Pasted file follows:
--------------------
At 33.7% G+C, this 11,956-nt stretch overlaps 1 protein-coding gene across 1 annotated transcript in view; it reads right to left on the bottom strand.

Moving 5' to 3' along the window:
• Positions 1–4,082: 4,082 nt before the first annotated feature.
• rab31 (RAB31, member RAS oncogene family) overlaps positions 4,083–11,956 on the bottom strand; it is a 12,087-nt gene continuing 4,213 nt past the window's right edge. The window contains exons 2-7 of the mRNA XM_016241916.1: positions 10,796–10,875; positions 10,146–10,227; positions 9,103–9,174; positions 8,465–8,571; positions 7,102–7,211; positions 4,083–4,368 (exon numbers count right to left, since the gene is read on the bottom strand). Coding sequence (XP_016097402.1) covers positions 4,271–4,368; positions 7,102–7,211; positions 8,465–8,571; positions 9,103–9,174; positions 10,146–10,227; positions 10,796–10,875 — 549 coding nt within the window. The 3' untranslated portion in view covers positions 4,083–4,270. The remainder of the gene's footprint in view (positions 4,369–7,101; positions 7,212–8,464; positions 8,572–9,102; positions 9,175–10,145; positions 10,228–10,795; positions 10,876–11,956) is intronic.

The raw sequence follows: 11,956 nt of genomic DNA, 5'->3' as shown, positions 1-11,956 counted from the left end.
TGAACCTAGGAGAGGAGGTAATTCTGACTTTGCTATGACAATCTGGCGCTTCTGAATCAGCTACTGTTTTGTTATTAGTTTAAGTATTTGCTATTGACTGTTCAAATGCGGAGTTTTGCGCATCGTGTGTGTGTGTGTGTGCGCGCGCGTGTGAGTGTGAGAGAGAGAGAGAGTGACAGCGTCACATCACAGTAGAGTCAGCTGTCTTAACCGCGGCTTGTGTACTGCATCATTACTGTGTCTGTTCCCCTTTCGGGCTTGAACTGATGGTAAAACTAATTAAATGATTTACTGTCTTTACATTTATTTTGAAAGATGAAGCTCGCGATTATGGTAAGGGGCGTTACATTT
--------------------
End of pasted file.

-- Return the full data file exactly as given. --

At 33.7% G+C, this 11,956-nt stretch overlaps 1 protein-coding gene across 1 annotated transcript in view; it reads right to left on the bottom strand.

Moving 5' to 3' along the window:
• Positions 1–4,082: 4,082 nt before the first annotated feature.
• rab31 (RAB31, member RAS oncogene family) overlaps positions 4,083–11,956 on the bottom strand; it is a 12,087-nt gene continuing 4,213 nt past the window's right edge. The window contains exons 2-7 of the mRNA XM_016241916.1: positions 10,796–10,875; positions 10,146–10,227; positions 9,103–9,174; positions 8,465–8,571; positions 7,102–7,211; positions 4,083–4,368 (exon numbers count right to left, since the gene is read on the bottom strand). Coding sequence (XP_016097402.1) covers positions 4,271–4,368; positions 7,102–7,211; positions 8,465–8,571; positions 9,103–9,174; positions 10,146–10,227; positions 10,796–10,875 — 549 coding nt within the window. The 3' untranslated portion in view covers positions 4,083–4,270. The remainder of the gene's footprint in view (positions 4,369–7,101; positions 7,212–8,464; positions 8,572–9,102; positions 9,175–10,145; positions 10,228–10,795; positions 10,876–11,956) is intronic.

The raw sequence follows: 11,956 nt of genomic DNA, 5'->3' as shown, positions 1-11,956 counted from the left end.
TGAACCTAGGAGAGGAGGTAATTCTGACTTTGCTATGACAATCTGGCGCTTCTGAATCAGCTACTGTTTTGTTATTAGTTTAAGTATTTGCTATTGACTGTTCAAATGCGGAGTTTTGCGCATCGTGTGTGTGTGTGTGTGCGCGCGCGTGTGAGTGTGAGAGAGAGAGAGAGTGACAGCGTCACATCACAGTAGAGTCAGCTGTCTTAACCGCGGCTTGTGTACTGCATCATTACTGTGTCTGTTCCCCTTTCGGGCTTGAACTGATGGTAAAACTAATTAAATGATTTACTGTCTTTACATTTATTTTGAAAGATGAAGCTCGCGATTATGGTAAGGGGCGTTACATTT